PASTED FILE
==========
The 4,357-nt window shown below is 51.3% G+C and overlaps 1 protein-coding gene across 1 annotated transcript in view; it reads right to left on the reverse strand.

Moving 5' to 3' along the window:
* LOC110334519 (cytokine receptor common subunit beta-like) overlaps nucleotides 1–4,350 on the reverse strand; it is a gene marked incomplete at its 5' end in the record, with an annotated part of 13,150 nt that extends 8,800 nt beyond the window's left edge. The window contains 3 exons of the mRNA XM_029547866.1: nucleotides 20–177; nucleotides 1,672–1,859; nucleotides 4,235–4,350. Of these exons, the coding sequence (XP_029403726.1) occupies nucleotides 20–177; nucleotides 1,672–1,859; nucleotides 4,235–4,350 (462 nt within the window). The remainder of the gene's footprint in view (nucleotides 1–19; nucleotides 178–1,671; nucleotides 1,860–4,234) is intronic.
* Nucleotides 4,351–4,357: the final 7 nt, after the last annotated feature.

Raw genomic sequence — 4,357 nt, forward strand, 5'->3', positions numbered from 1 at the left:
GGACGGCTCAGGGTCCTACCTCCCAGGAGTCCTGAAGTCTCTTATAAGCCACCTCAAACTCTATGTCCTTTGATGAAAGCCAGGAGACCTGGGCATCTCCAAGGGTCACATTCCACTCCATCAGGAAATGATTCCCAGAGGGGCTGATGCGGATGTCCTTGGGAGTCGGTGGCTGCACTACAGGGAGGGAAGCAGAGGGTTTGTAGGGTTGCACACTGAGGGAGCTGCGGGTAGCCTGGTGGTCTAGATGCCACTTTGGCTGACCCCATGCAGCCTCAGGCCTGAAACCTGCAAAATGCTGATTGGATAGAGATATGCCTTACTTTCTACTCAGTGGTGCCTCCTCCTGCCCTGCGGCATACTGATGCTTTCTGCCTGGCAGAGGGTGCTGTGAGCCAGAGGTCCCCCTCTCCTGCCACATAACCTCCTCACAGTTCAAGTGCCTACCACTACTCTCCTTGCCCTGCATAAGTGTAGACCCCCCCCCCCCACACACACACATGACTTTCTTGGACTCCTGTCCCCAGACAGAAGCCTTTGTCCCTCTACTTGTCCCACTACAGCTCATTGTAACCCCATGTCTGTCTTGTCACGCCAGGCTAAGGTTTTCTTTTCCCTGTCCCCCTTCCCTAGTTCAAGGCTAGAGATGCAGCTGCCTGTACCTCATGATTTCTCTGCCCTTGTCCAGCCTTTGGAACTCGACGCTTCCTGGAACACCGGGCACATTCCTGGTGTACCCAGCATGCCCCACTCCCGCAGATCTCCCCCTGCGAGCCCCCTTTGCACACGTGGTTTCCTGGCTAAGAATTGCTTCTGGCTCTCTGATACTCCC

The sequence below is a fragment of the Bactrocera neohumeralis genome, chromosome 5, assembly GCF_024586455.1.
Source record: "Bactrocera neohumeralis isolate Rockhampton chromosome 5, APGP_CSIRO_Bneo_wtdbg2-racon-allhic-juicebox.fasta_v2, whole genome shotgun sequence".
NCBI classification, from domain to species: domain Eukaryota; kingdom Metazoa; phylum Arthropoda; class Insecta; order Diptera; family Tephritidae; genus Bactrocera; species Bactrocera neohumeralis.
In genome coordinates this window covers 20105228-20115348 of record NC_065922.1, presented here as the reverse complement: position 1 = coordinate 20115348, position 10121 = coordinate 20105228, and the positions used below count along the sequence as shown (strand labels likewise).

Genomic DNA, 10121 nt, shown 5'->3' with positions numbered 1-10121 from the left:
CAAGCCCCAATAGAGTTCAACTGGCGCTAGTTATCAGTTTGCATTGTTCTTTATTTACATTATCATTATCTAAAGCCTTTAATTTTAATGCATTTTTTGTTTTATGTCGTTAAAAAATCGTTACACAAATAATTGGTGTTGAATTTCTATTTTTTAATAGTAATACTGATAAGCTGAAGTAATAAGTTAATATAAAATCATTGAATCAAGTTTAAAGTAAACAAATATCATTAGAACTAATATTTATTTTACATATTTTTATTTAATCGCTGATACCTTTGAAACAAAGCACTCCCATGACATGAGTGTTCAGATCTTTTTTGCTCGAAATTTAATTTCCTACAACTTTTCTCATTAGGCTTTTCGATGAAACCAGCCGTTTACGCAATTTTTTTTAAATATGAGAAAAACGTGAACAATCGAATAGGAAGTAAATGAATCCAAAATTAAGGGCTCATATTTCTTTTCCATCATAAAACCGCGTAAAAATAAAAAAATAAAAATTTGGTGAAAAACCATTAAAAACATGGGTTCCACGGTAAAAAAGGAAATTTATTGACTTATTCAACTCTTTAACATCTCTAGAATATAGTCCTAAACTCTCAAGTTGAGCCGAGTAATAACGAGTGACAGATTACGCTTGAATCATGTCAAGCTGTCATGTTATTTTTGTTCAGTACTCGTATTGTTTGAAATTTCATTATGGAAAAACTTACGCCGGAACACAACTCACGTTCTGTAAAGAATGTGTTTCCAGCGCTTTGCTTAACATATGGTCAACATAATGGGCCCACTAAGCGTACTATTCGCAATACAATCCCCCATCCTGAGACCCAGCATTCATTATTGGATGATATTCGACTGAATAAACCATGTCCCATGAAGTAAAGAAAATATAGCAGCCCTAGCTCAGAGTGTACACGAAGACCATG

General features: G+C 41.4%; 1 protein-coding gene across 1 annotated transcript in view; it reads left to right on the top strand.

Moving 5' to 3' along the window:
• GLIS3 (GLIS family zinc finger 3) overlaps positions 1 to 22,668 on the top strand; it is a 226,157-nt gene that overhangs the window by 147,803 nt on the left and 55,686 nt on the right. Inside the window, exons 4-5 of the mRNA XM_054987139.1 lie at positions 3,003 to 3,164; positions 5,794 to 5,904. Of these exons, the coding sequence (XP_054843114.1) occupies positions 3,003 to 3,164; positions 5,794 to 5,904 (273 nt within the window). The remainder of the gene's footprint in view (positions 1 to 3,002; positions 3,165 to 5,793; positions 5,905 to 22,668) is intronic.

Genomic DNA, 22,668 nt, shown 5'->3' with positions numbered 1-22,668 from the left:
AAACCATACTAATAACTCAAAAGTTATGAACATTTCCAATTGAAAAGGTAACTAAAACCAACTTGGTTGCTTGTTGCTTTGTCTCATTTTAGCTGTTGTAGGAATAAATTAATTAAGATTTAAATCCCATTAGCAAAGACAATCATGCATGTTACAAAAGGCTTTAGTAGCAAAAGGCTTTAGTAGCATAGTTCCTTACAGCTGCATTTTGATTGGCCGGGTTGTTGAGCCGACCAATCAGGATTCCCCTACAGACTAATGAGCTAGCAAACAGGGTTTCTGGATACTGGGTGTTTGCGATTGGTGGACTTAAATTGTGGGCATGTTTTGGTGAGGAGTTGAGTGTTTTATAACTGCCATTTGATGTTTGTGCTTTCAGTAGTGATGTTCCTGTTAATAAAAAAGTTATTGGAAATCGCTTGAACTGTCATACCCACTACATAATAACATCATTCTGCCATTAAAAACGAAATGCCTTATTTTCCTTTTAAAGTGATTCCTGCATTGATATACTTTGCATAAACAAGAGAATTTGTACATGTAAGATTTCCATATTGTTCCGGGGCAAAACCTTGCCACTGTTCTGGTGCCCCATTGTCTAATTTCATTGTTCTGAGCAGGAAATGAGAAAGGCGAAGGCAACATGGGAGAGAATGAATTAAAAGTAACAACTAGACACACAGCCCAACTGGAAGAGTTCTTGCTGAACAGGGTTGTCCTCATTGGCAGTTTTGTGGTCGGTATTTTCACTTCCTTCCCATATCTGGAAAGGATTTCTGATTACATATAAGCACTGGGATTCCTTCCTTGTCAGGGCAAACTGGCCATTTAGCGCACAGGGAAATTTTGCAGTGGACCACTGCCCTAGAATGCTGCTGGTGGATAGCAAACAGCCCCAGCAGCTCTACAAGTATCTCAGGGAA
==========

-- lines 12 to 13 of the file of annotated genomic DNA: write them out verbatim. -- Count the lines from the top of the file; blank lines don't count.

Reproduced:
CAAGCCCCAATAGAGTTCAACTGGCGCTAGTTATCAGTTTGCATTGTTCTTTATTTACATTATCATTATCTAAAGCCTTTAATTTTAATGCATTTTTTGTTTTATGTCGTTAAAAAATCGTTACACAAATAATTGGTGTTGAATTTCTATTTTTTAATAGTAATACTGATAAGCTGAAGTAATAAGTTAATATAAAATCATTGAATCAAGTTTAAAGTAAACAAATATCATTAGAACTAATATTTATTTTACATATTTTTATTTAATCGCTGATACCTTTGAAACAAAGCACTCCCATGACATGAGTGTTCAGATCTTTTTTGCTCGAAATTTAATTTCCTACAACTTTTCTCATTAGGCTTTTCGATGAAACCAGCCGTTTACGCAATTTTTTTTAAATATGAGAAAAACGTGAACAATCGAATAGGAAGTAAATGAATCCAAAATTAAGGGCTCATATTTCTTTTCCATCATAAAACCGCGTAAAAATAAAAAAATAAAAATTTGGTGAAAAACCATTAAAAACATGGGTTCCACGGTAAAAAAGGAAATTTATTGACTTATTCAACTCTTTAACATCTCTAGAATATAGTCCTAAACTCTCAAGTTGAGCCGAGTAATAACGAGTGACAGATTACGCTTGAATCATGTCAAGCTGTCATGTTATTTTTGTTCAGTACTCGTATTGTTTGAAATTTCATTATGGAAAAACTTACGCCGGAACACAACTCACGTTCTGTAAAGAATGTGTTTCCAGCGCTTTGCTTAACATATGGTCAACATAATGGGCCCACTAAGCGTACTATTCGCAATACAATCCCCCATCCTGAGACCCAGCATTCATTATTGGATGATATTCGACTGAATAAACCATGTCCCATGAAGTAAAGAAAATATAGCAGCCCTAGCTCAGAGTGTACACGAAGACCATG

General features: G+C 41.4%; 1 protein-coding gene across 1 annotated transcript in view; it reads left to right on the top strand.